“Why Are Global Cyberspies So Desperate to Get Inside This Algae Farm?”
The Washington Post, July 13, 2014, p.G1
“About 16 months ago, a Florida-based biofuel company called Algenol noticed that its Internet service was slowing down. In checking that out, Jack Voth, Algenol’s information technology chief, stumbled on something odd: a telnet connection to its videoconference camera from an Internet Protocol address in China, a country where Algenol has never sought to do business. That was only the beginning. … [T]he company estimates that hackers have attempted to break into its computers 39 million times in four months this year, triple the level of a year earlier. The most serious of these were more than 63,000 attempts that came directly from China, including 6,653 attempts over 15 months from IP addresses and servers that Algenol says are the same as the Peoples’ Liberation Army addresses identified in a public report by Mandiant, a leading computer security firm. … It’s not usually the stuff of trade secrets, but Algenol, a company with about 125 employees, is developing technology that converts algae biomass into transportation fuels, including biodiesel and gasoline — all while consuming the greenhouse gas carbon dioxide rather than producing it. … The company pumps carbon dioxide and some brackish water into the bags and produces four transportation fuels — ethanol, gasoline, diesel and jet fuel. [Algenol CEO Paul] Woods says it can do this for about $1.27 a gallon thanks to proprietary techniques.”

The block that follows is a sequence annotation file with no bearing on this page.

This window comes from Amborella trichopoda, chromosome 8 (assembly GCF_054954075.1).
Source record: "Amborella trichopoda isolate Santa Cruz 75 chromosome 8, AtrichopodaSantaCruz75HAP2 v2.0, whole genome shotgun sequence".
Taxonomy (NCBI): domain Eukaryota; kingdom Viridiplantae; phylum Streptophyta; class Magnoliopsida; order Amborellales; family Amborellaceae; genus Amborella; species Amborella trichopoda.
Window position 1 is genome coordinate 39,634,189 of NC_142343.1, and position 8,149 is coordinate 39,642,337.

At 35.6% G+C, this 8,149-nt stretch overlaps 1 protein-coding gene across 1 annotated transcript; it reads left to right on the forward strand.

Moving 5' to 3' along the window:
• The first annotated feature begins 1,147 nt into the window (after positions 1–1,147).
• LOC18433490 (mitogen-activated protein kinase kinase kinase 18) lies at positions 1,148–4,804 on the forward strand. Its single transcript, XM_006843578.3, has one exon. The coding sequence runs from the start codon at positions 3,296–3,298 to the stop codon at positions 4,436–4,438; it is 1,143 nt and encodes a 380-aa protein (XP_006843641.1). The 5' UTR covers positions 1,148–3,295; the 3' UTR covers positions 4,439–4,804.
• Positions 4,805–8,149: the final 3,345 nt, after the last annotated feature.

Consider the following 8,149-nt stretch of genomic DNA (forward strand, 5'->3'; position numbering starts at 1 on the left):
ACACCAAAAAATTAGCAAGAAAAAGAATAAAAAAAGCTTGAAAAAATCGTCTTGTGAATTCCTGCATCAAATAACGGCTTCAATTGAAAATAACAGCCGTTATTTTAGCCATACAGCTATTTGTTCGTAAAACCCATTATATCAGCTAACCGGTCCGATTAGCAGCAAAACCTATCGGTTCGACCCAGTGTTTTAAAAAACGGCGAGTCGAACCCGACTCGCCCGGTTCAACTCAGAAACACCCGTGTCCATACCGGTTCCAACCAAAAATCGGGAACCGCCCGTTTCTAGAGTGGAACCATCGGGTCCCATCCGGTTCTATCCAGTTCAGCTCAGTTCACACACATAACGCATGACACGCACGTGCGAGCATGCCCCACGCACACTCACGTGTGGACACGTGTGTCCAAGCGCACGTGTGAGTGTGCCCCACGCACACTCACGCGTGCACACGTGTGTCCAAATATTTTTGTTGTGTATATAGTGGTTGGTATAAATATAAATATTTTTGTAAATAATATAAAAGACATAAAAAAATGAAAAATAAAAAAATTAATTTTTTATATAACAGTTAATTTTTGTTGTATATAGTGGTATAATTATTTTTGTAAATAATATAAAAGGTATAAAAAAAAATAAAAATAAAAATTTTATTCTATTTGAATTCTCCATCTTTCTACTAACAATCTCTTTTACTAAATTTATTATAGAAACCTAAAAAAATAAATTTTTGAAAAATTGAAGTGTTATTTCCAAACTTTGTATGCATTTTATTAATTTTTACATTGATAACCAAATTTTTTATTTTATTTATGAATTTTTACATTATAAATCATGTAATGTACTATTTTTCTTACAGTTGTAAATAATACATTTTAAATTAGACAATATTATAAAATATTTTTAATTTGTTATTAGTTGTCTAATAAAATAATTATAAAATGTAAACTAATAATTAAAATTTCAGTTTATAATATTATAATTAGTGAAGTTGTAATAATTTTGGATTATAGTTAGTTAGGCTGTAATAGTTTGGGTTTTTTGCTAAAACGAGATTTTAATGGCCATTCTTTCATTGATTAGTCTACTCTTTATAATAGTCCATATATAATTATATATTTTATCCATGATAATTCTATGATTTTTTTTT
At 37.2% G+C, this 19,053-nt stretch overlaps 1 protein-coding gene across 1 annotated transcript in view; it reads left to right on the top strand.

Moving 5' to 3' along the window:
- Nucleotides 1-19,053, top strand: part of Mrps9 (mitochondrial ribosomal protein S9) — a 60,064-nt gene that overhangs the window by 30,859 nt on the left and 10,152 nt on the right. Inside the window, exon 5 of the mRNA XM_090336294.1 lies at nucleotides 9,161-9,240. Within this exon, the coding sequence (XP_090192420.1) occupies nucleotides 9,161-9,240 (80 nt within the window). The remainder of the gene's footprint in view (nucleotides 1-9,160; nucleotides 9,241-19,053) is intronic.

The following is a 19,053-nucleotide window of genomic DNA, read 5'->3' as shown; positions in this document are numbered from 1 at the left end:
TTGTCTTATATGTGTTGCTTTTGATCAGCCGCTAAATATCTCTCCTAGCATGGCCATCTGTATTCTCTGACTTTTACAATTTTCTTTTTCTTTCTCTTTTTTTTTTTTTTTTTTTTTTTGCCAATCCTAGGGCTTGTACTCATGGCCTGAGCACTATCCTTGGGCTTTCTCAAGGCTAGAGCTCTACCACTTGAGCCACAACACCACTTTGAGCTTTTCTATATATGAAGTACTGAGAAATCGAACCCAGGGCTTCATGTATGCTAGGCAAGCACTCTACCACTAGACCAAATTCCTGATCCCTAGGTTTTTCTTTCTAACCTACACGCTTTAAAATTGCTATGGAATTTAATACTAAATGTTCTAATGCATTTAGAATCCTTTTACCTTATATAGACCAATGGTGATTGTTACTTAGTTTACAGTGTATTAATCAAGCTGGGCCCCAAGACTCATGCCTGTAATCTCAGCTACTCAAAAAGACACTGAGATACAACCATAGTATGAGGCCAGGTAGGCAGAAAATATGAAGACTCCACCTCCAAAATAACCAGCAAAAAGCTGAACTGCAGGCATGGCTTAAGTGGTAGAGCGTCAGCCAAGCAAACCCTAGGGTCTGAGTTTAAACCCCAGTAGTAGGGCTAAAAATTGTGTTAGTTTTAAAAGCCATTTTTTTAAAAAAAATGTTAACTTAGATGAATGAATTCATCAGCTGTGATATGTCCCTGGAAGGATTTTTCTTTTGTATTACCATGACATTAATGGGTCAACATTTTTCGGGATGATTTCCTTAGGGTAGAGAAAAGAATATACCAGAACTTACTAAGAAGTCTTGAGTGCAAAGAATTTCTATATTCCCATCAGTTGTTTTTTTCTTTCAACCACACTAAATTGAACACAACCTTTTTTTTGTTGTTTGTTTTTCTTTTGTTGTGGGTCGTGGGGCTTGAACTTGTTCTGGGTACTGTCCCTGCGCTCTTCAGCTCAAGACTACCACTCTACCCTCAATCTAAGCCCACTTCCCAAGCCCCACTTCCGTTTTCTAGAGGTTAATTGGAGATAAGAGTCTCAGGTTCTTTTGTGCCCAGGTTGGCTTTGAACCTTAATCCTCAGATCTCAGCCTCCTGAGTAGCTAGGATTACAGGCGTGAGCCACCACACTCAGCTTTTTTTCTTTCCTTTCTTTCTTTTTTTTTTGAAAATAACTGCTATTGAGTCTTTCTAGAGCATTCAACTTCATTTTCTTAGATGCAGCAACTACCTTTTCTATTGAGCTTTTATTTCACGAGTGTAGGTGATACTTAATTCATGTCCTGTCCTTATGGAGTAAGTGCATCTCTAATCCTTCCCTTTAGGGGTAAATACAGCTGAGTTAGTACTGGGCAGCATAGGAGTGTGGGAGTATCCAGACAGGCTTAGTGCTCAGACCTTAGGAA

Quickie Analysis: Shortcuts to clean $1.27 per gallon fuel would appeal to many. Although the article focuses on China, Algenol has also been attacked by hackers from the US, Russia, Germany, North Korea, and Taiwan.